Tuesday, May 03, 2011

SJC clarifies "unauthorized practice of law"

The Supreme Judicial Court recently released an advisory opinion on Real Estate Bar Association v national Real Estate Information Services. REBA initially sued NREIS over the latter's involvement in real estate closings, arguing that NREIS was conducting the unauthorized practice of law. The case maneuvered its way to the US Court of Appeals which then requested the SJC to clear up what portions of conveyancing constituted the practice of law in Massachusetts. Like most cases, the decision (SJC-10744) is lengthy and will take several readings to digest. In the meantime, here are some quotes from the opinion which was authored by Justice Botsford:

"Title examinations and the preparation of title abstracts generally do not constitute the practice of law."

"Providing opinions or advice regarding marketability of title . . . would constitute the practice of law."

"Drafting and preparing documents for others, including documents with legal implications, does not automatically constitute the practice of law."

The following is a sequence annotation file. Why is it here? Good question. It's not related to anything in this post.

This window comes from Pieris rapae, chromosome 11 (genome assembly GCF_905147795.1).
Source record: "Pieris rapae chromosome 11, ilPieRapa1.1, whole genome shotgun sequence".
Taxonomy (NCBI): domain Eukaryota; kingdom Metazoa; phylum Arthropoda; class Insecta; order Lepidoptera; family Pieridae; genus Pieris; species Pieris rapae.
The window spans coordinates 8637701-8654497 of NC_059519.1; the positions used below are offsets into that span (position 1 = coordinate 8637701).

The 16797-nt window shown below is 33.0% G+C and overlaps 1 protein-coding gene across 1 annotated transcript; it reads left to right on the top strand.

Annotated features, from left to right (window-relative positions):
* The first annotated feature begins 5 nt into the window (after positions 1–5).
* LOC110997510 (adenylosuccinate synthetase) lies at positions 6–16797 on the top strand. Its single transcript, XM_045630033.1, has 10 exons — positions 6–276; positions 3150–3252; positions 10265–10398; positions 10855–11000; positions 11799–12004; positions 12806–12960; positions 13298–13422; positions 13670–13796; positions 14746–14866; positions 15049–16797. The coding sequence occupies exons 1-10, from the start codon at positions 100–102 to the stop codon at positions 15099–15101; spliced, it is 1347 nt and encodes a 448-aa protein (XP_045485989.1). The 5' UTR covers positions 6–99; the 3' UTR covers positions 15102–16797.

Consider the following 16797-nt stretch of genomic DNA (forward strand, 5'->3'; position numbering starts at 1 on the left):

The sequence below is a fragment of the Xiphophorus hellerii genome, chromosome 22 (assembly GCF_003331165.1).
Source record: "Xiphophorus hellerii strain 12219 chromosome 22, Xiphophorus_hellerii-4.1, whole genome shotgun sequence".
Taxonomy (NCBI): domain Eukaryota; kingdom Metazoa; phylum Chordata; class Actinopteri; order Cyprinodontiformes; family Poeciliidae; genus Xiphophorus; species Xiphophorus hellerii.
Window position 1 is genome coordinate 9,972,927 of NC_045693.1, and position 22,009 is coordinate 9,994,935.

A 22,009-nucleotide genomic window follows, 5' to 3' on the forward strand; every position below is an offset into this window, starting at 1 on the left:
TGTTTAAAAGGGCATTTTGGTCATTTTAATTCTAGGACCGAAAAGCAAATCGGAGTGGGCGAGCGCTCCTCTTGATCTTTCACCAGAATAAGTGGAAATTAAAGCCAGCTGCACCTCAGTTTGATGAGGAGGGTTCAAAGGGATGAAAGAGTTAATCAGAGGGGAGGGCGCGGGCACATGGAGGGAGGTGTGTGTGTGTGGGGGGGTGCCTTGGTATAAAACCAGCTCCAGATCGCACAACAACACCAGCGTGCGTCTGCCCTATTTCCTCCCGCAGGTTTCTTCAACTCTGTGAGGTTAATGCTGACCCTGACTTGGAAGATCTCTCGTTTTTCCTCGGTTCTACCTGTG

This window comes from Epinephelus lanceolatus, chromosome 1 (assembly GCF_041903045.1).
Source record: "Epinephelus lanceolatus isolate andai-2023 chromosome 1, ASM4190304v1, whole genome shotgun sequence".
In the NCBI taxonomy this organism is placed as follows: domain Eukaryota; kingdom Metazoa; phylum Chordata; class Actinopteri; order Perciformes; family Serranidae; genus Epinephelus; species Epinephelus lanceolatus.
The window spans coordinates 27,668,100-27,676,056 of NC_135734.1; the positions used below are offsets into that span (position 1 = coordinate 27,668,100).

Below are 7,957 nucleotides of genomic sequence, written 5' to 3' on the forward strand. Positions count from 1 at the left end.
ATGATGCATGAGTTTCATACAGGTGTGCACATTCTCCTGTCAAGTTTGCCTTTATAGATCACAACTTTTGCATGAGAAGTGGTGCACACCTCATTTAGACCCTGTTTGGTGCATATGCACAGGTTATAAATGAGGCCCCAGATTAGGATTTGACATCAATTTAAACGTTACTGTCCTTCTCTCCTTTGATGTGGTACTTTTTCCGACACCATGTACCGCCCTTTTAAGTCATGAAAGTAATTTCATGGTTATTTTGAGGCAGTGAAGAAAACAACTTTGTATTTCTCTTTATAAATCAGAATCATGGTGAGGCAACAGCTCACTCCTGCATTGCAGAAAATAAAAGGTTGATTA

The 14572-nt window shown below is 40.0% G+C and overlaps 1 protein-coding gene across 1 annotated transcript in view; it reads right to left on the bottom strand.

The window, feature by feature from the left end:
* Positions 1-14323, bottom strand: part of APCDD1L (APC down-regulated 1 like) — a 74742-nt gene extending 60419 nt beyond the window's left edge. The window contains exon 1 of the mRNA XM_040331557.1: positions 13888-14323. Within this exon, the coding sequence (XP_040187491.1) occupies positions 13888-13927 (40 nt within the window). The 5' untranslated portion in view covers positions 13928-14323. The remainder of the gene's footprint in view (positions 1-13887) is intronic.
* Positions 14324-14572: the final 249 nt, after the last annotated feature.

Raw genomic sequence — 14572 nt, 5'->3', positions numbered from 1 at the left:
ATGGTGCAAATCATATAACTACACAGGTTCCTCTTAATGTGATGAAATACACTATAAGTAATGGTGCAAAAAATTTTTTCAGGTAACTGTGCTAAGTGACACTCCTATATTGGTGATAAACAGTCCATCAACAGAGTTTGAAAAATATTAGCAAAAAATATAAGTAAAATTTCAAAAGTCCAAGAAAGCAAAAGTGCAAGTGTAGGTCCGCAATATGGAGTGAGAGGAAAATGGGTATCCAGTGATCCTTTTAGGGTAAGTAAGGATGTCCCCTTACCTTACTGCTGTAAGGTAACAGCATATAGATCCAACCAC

"Because deeds pertaining to real property directly affect significant legal rights and obligations, the drafting for others of deeds to real property constitutes the practice of law in Massachusetts."

"preparation of settlement statements and other mortgage-related forms . . . does not constitute the practice of law."

"Neither reviewing documents to ensure valid execution nor delivering documents to the appropriate registry of deeds for recording constitutes the practice of law."

"Disbursing mortgage funds does not in and of itself qualify as the practice of law."

"The issuance of insurance policies generally does not constitute the practice of law in Massachusetts."

"A lawyer is a necessary participant at the closing to direct the proper transfer of title and consideration and to document the transaction, thereby protecting the private legal interests at stake as well as the public interest in the continued integrity and reliability of the real property recording and registration systems."

"A post-closing 'rundown' of title to ensure that no encumbrances have been placed on the property prior to recording may constitute the practice of law as part of an over-all determination of marketability of title."

While the SJC opinion is packed with interesting and useful verbiage such as that repeated above, the court makes clear that the absence of key evidence in the record upon which it based its decision prevented the court from giving a clear yes or no answer to this question. I'm not sure what the next step will be, but we'll revisit this case in the coming days.

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